Porcelain should be both beautiful and practical. Porcelain teaware should be comfortable to use, light for its size and feel well-balanced in the hand. Trust your feeling when deciding on a porcelain piece.
(This is Part 2 of our interview with Mr. Lee Shanming and the tour of his Ruyao Ceramics Studio on Jingdezhen, China. The first part can be read here.)
After finishing our interview, Mr. Lee offered to give me a tour of his studio, offering a glimpse into the production process. Here are some photos of his studio:
Because of the enormous amount of air pollution from coal and wood kilns in Jingdezhen, a law was passed prohibiting the use of kilns to electric ones. Aside from this change, much of the work in these small studios follows traditional processes.
This is what the inside of the kiln looks like. As you can see, ceramic cups are on the top and sides of the shelves. These are called the “guards”. These guards are placed here to block the fire from coming into direct contact with the ruyao. This leaves only shelves 2 to 5 which can hold ruyao for firing.
The largest of Mr. Lee’s kilns can only hold 30 cups at most. Many other studios use larger kilns to increase productivity (not to mention the huge industrial kilns used in porcelain factories). Mr. Lee explained to me that because of the delicate nature of ruyao, the temperature must be strictly controlled, and the larger the kiln, the less control there is over the temperature. Using a smaller kiln means a smaller batch per firing, but it also means a lower scrap rate of ruyao destroyed during firing.
To better control the conditions when firing the red ruyao, Mr.Lee uses an even smaller kiln (2/3 of the one we see in the picture). Due to the difficulty of firing red ruyao only around 25% of the pieces survive the kiln and are able to make it to the end of the process and onto a shelf. Ruyao has a high scrap rate in general for ceramics and red ruyao has the highest scrap rate of any of the ruyao produced in the studio. The reason for this is the added difficulty of working with the iron oxide glaze. Ruyao is already very sensitive to temperature during firing, iron oxide is another material that is extremely sensitive to temperature and firing conditions. Because of the extremely sensitive nature of the iron oxide, each batch of red ruyao that survives the kiln will vary in intensity and quality of color. Because of this, we personally inspect each piece of the surviving 25%, choosing the best of the batches for the quality of the red glaze.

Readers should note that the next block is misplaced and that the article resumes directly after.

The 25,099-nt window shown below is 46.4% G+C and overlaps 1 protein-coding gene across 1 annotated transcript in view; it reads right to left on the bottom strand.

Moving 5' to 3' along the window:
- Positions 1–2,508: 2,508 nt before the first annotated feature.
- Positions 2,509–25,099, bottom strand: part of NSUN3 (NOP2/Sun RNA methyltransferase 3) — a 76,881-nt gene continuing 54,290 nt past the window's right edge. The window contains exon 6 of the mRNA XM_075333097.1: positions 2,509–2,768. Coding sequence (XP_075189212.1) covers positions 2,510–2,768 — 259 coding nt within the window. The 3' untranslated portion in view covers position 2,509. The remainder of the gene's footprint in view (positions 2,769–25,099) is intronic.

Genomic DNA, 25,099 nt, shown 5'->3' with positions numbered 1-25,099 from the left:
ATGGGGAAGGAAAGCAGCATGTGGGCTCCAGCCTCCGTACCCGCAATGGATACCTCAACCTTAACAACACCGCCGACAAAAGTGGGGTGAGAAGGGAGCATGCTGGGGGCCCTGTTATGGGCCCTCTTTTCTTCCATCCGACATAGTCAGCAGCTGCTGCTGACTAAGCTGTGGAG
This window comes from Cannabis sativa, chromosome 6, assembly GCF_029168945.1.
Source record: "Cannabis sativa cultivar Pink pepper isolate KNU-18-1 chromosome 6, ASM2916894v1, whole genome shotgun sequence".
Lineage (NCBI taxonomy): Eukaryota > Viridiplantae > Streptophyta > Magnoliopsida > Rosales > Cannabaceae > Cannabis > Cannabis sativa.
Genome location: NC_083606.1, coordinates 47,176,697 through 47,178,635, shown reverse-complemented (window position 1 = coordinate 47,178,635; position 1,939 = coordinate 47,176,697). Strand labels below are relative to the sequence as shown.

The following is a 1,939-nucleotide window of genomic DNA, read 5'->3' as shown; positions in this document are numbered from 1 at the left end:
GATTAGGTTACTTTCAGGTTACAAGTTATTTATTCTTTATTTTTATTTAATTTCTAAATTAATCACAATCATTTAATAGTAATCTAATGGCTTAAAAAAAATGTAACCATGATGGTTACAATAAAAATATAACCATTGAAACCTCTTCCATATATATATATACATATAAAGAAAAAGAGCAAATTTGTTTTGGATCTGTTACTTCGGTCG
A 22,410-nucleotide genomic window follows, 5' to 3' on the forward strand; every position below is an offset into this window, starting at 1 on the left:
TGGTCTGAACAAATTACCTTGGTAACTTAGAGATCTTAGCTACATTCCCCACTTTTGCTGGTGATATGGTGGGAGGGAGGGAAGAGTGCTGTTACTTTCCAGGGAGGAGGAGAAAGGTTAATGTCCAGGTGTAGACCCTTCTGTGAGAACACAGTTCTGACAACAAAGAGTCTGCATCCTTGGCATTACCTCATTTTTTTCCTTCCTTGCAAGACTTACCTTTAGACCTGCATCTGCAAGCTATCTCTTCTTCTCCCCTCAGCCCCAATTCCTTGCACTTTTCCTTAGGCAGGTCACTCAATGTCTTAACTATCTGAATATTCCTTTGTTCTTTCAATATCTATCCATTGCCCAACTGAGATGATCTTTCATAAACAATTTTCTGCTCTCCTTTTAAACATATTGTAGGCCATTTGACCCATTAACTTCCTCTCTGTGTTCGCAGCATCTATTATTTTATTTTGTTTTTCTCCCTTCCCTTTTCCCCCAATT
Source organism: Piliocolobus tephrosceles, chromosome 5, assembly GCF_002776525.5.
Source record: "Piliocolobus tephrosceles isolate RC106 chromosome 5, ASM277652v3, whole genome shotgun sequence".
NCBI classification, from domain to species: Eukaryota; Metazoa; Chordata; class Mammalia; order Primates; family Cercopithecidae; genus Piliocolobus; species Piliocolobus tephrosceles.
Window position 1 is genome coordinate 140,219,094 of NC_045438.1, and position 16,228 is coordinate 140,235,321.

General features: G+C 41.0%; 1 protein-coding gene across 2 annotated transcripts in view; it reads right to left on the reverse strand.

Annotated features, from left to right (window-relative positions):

Products are air drying after wheeling and before being polished and covered with the glaze for firing again. This photo gives an idea of the size of Mr. Lee’s Studio. Since all the products are handmade and are under strict quality control by Mr.Lee himself, the amount and production rate are limited.
After spraying on the glaze there may be some overspray outside of the desired area. Each pot must be inspected and cleaned carefully by hand.
Mr. Lee in the process of forming one of his pieces.
Spraying the glaze on each piece.
Each piece has to be sanded after shaping.
Each piece is inspected and polished after firing.
I was lucky to be at the studio for the “birthday” of a new piece, a new model of ruyao teapot by Mr. Lee.
This April, while the people around us were busy with the spring tea harvest, we made a visit to Mr. Lee Shanming’s (李善明) studio in Jingdezhen to see his new spring products, and to take some photos back with us for our blog. Lee Shanming is our featured Ruyao artist. All of the Ruyao Teaware in our shop is handcrafted in his studio in Jingdezhen.
Ruyao 汝窑 (also known as Ru Yao or Ru Kiln), as we mentioned in our previous post, is an art form with deep roots in China that was on the verge of being lost forever before it was revived by a number of Jingdezhen artists. Ruyao is the ultimate representation of the Song Dynasty's Aesthetic and Philosophy: Simple, reserved and pure.
After patiently studying historical artifacts, and with the help of modern technology to decipher the recipe of minerals used to create Song dynasty ruyao, these artists have been able to revive the art, patiently revising their ruyao recipes through trial and error to get the desired color, texture, thickness and inner quality of the material. There are many modern imitations that try to mimic the appearance of true ruyao, but the delicate and difficult nature of devising the recipe and firing correctly has meant that the supply of high quality ruyao remains limited to only a few studios directed by Ruyao Masters such as Lee Shanming. High quality ruyao is often sold exclusively to Chinese collectors or at auction houses. Rather than go on, we thought we thought we’d let the artist himself describe his work.
Interview with Master Lee Shanming
When I stepped into Mr. Lee’s studio (善窑）, the first thing I noticed was a calligraphy scroll with “Shan善” on it，meaning “kindness,” the fundamental spirit of Mr. Lee’s philosophy as well as his name. After visiting his showroom and before touring his workshop, we sat in his tea room for a short interview.
Me: Hello Mr.Lee, While everyone loves patterns on white porcelain (Blue-and-White, color glaze and paintings on white porcelain…), what made you decide to work in Ruyao, one of the less well-known and most difficult schools of Chinese pottery to study?
Mr. Lee: I was a sculpture artist that came from a poor village, around 16 years ago, I opened a small OEM factory in Jingdezhen to make white porcelain for some other companies. Meanwhile, a friend of mine introduced Ruyao to me. I was fascinated by the porcelain, decided to build an extra room next to my house as my own workshop and bought some simple equipment. That was over 10 years ago, it’s literally for personal interest, because everybody in the market was interested in blue and white porcelain. So, during the day, I ran the factory, at night, I played around with the formula and techniques to try to fire my own Ruyao porcelain in my little workshop. That was my interest.